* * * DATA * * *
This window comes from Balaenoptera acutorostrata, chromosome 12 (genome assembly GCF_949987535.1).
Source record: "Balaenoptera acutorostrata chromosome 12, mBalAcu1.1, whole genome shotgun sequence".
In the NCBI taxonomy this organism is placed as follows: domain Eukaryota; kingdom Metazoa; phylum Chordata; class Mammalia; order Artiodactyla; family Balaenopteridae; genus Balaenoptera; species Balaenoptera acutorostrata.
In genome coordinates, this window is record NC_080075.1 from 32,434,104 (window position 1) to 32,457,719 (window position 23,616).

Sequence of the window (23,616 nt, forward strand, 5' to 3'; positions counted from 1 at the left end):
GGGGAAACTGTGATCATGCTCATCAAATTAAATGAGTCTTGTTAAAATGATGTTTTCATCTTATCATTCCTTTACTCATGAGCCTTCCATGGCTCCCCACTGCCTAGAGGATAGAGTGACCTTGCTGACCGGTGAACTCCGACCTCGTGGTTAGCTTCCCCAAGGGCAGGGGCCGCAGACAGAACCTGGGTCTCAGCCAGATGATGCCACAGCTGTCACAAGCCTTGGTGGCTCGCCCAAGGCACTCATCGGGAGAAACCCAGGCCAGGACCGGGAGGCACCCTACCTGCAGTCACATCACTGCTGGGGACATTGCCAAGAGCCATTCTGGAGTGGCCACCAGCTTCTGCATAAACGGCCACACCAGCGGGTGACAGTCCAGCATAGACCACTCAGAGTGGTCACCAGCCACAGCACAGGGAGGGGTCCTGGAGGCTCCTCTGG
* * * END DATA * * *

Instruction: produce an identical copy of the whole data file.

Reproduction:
This window comes from Balaenoptera acutorostrata, chromosome 12 (genome assembly GCF_949987535.1).
Source record: "Balaenoptera acutorostrata chromosome 12, mBalAcu1.1, whole genome shotgun sequence".
In the NCBI taxonomy this organism is placed as follows: domain Eukaryota; kingdom Metazoa; phylum Chordata; class Mammalia; order Artiodactyla; family Balaenopteridae; genus Balaenoptera; species Balaenoptera acutorostrata.
In genome coordinates, this window is record NC_080075.1 from 32,434,104 (window position 1) to 32,457,719 (window position 23,616).

Sequence of the window (23,616 nt, forward strand, 5' to 3'; positions counted from 1 at the left end):
GGGGAAACTGTGATCATGCTCATCAAATTAAATGAGTCTTGTTAAAATGATGTTTTCATCTTATCATTCCTTTACTCATGAGCCTTCCATGGCTCCCCACTGCCTAGAGGATAGAGTGACCTTGCTGACCGGTGAACTCCGACCTCGTGGTTAGCTTCCCCAAGGGCAGGGGCCGCAGACAGAACCTGGGTCTCAGCCAGATGATGCCACAGCTGTCACAAGCCTTGGTGGCTCGCCCAAGGCACTCATCGGGAGAAACCCAGGCCAGGACCGGGAGGCACCCTACCTGCAGTCACATCACTGCTGGGGACATTGCCAAGAGCCATTCTGGAGTGGCCACCAGCTTCTGCATAAACGGCCACACCAGCGGGTGACAGTCCAGCATAGACCACTCAGAGTGGTCACCAGCCACAGCACAGGGAGGGGTCCTGGAGGCTCCTCTGG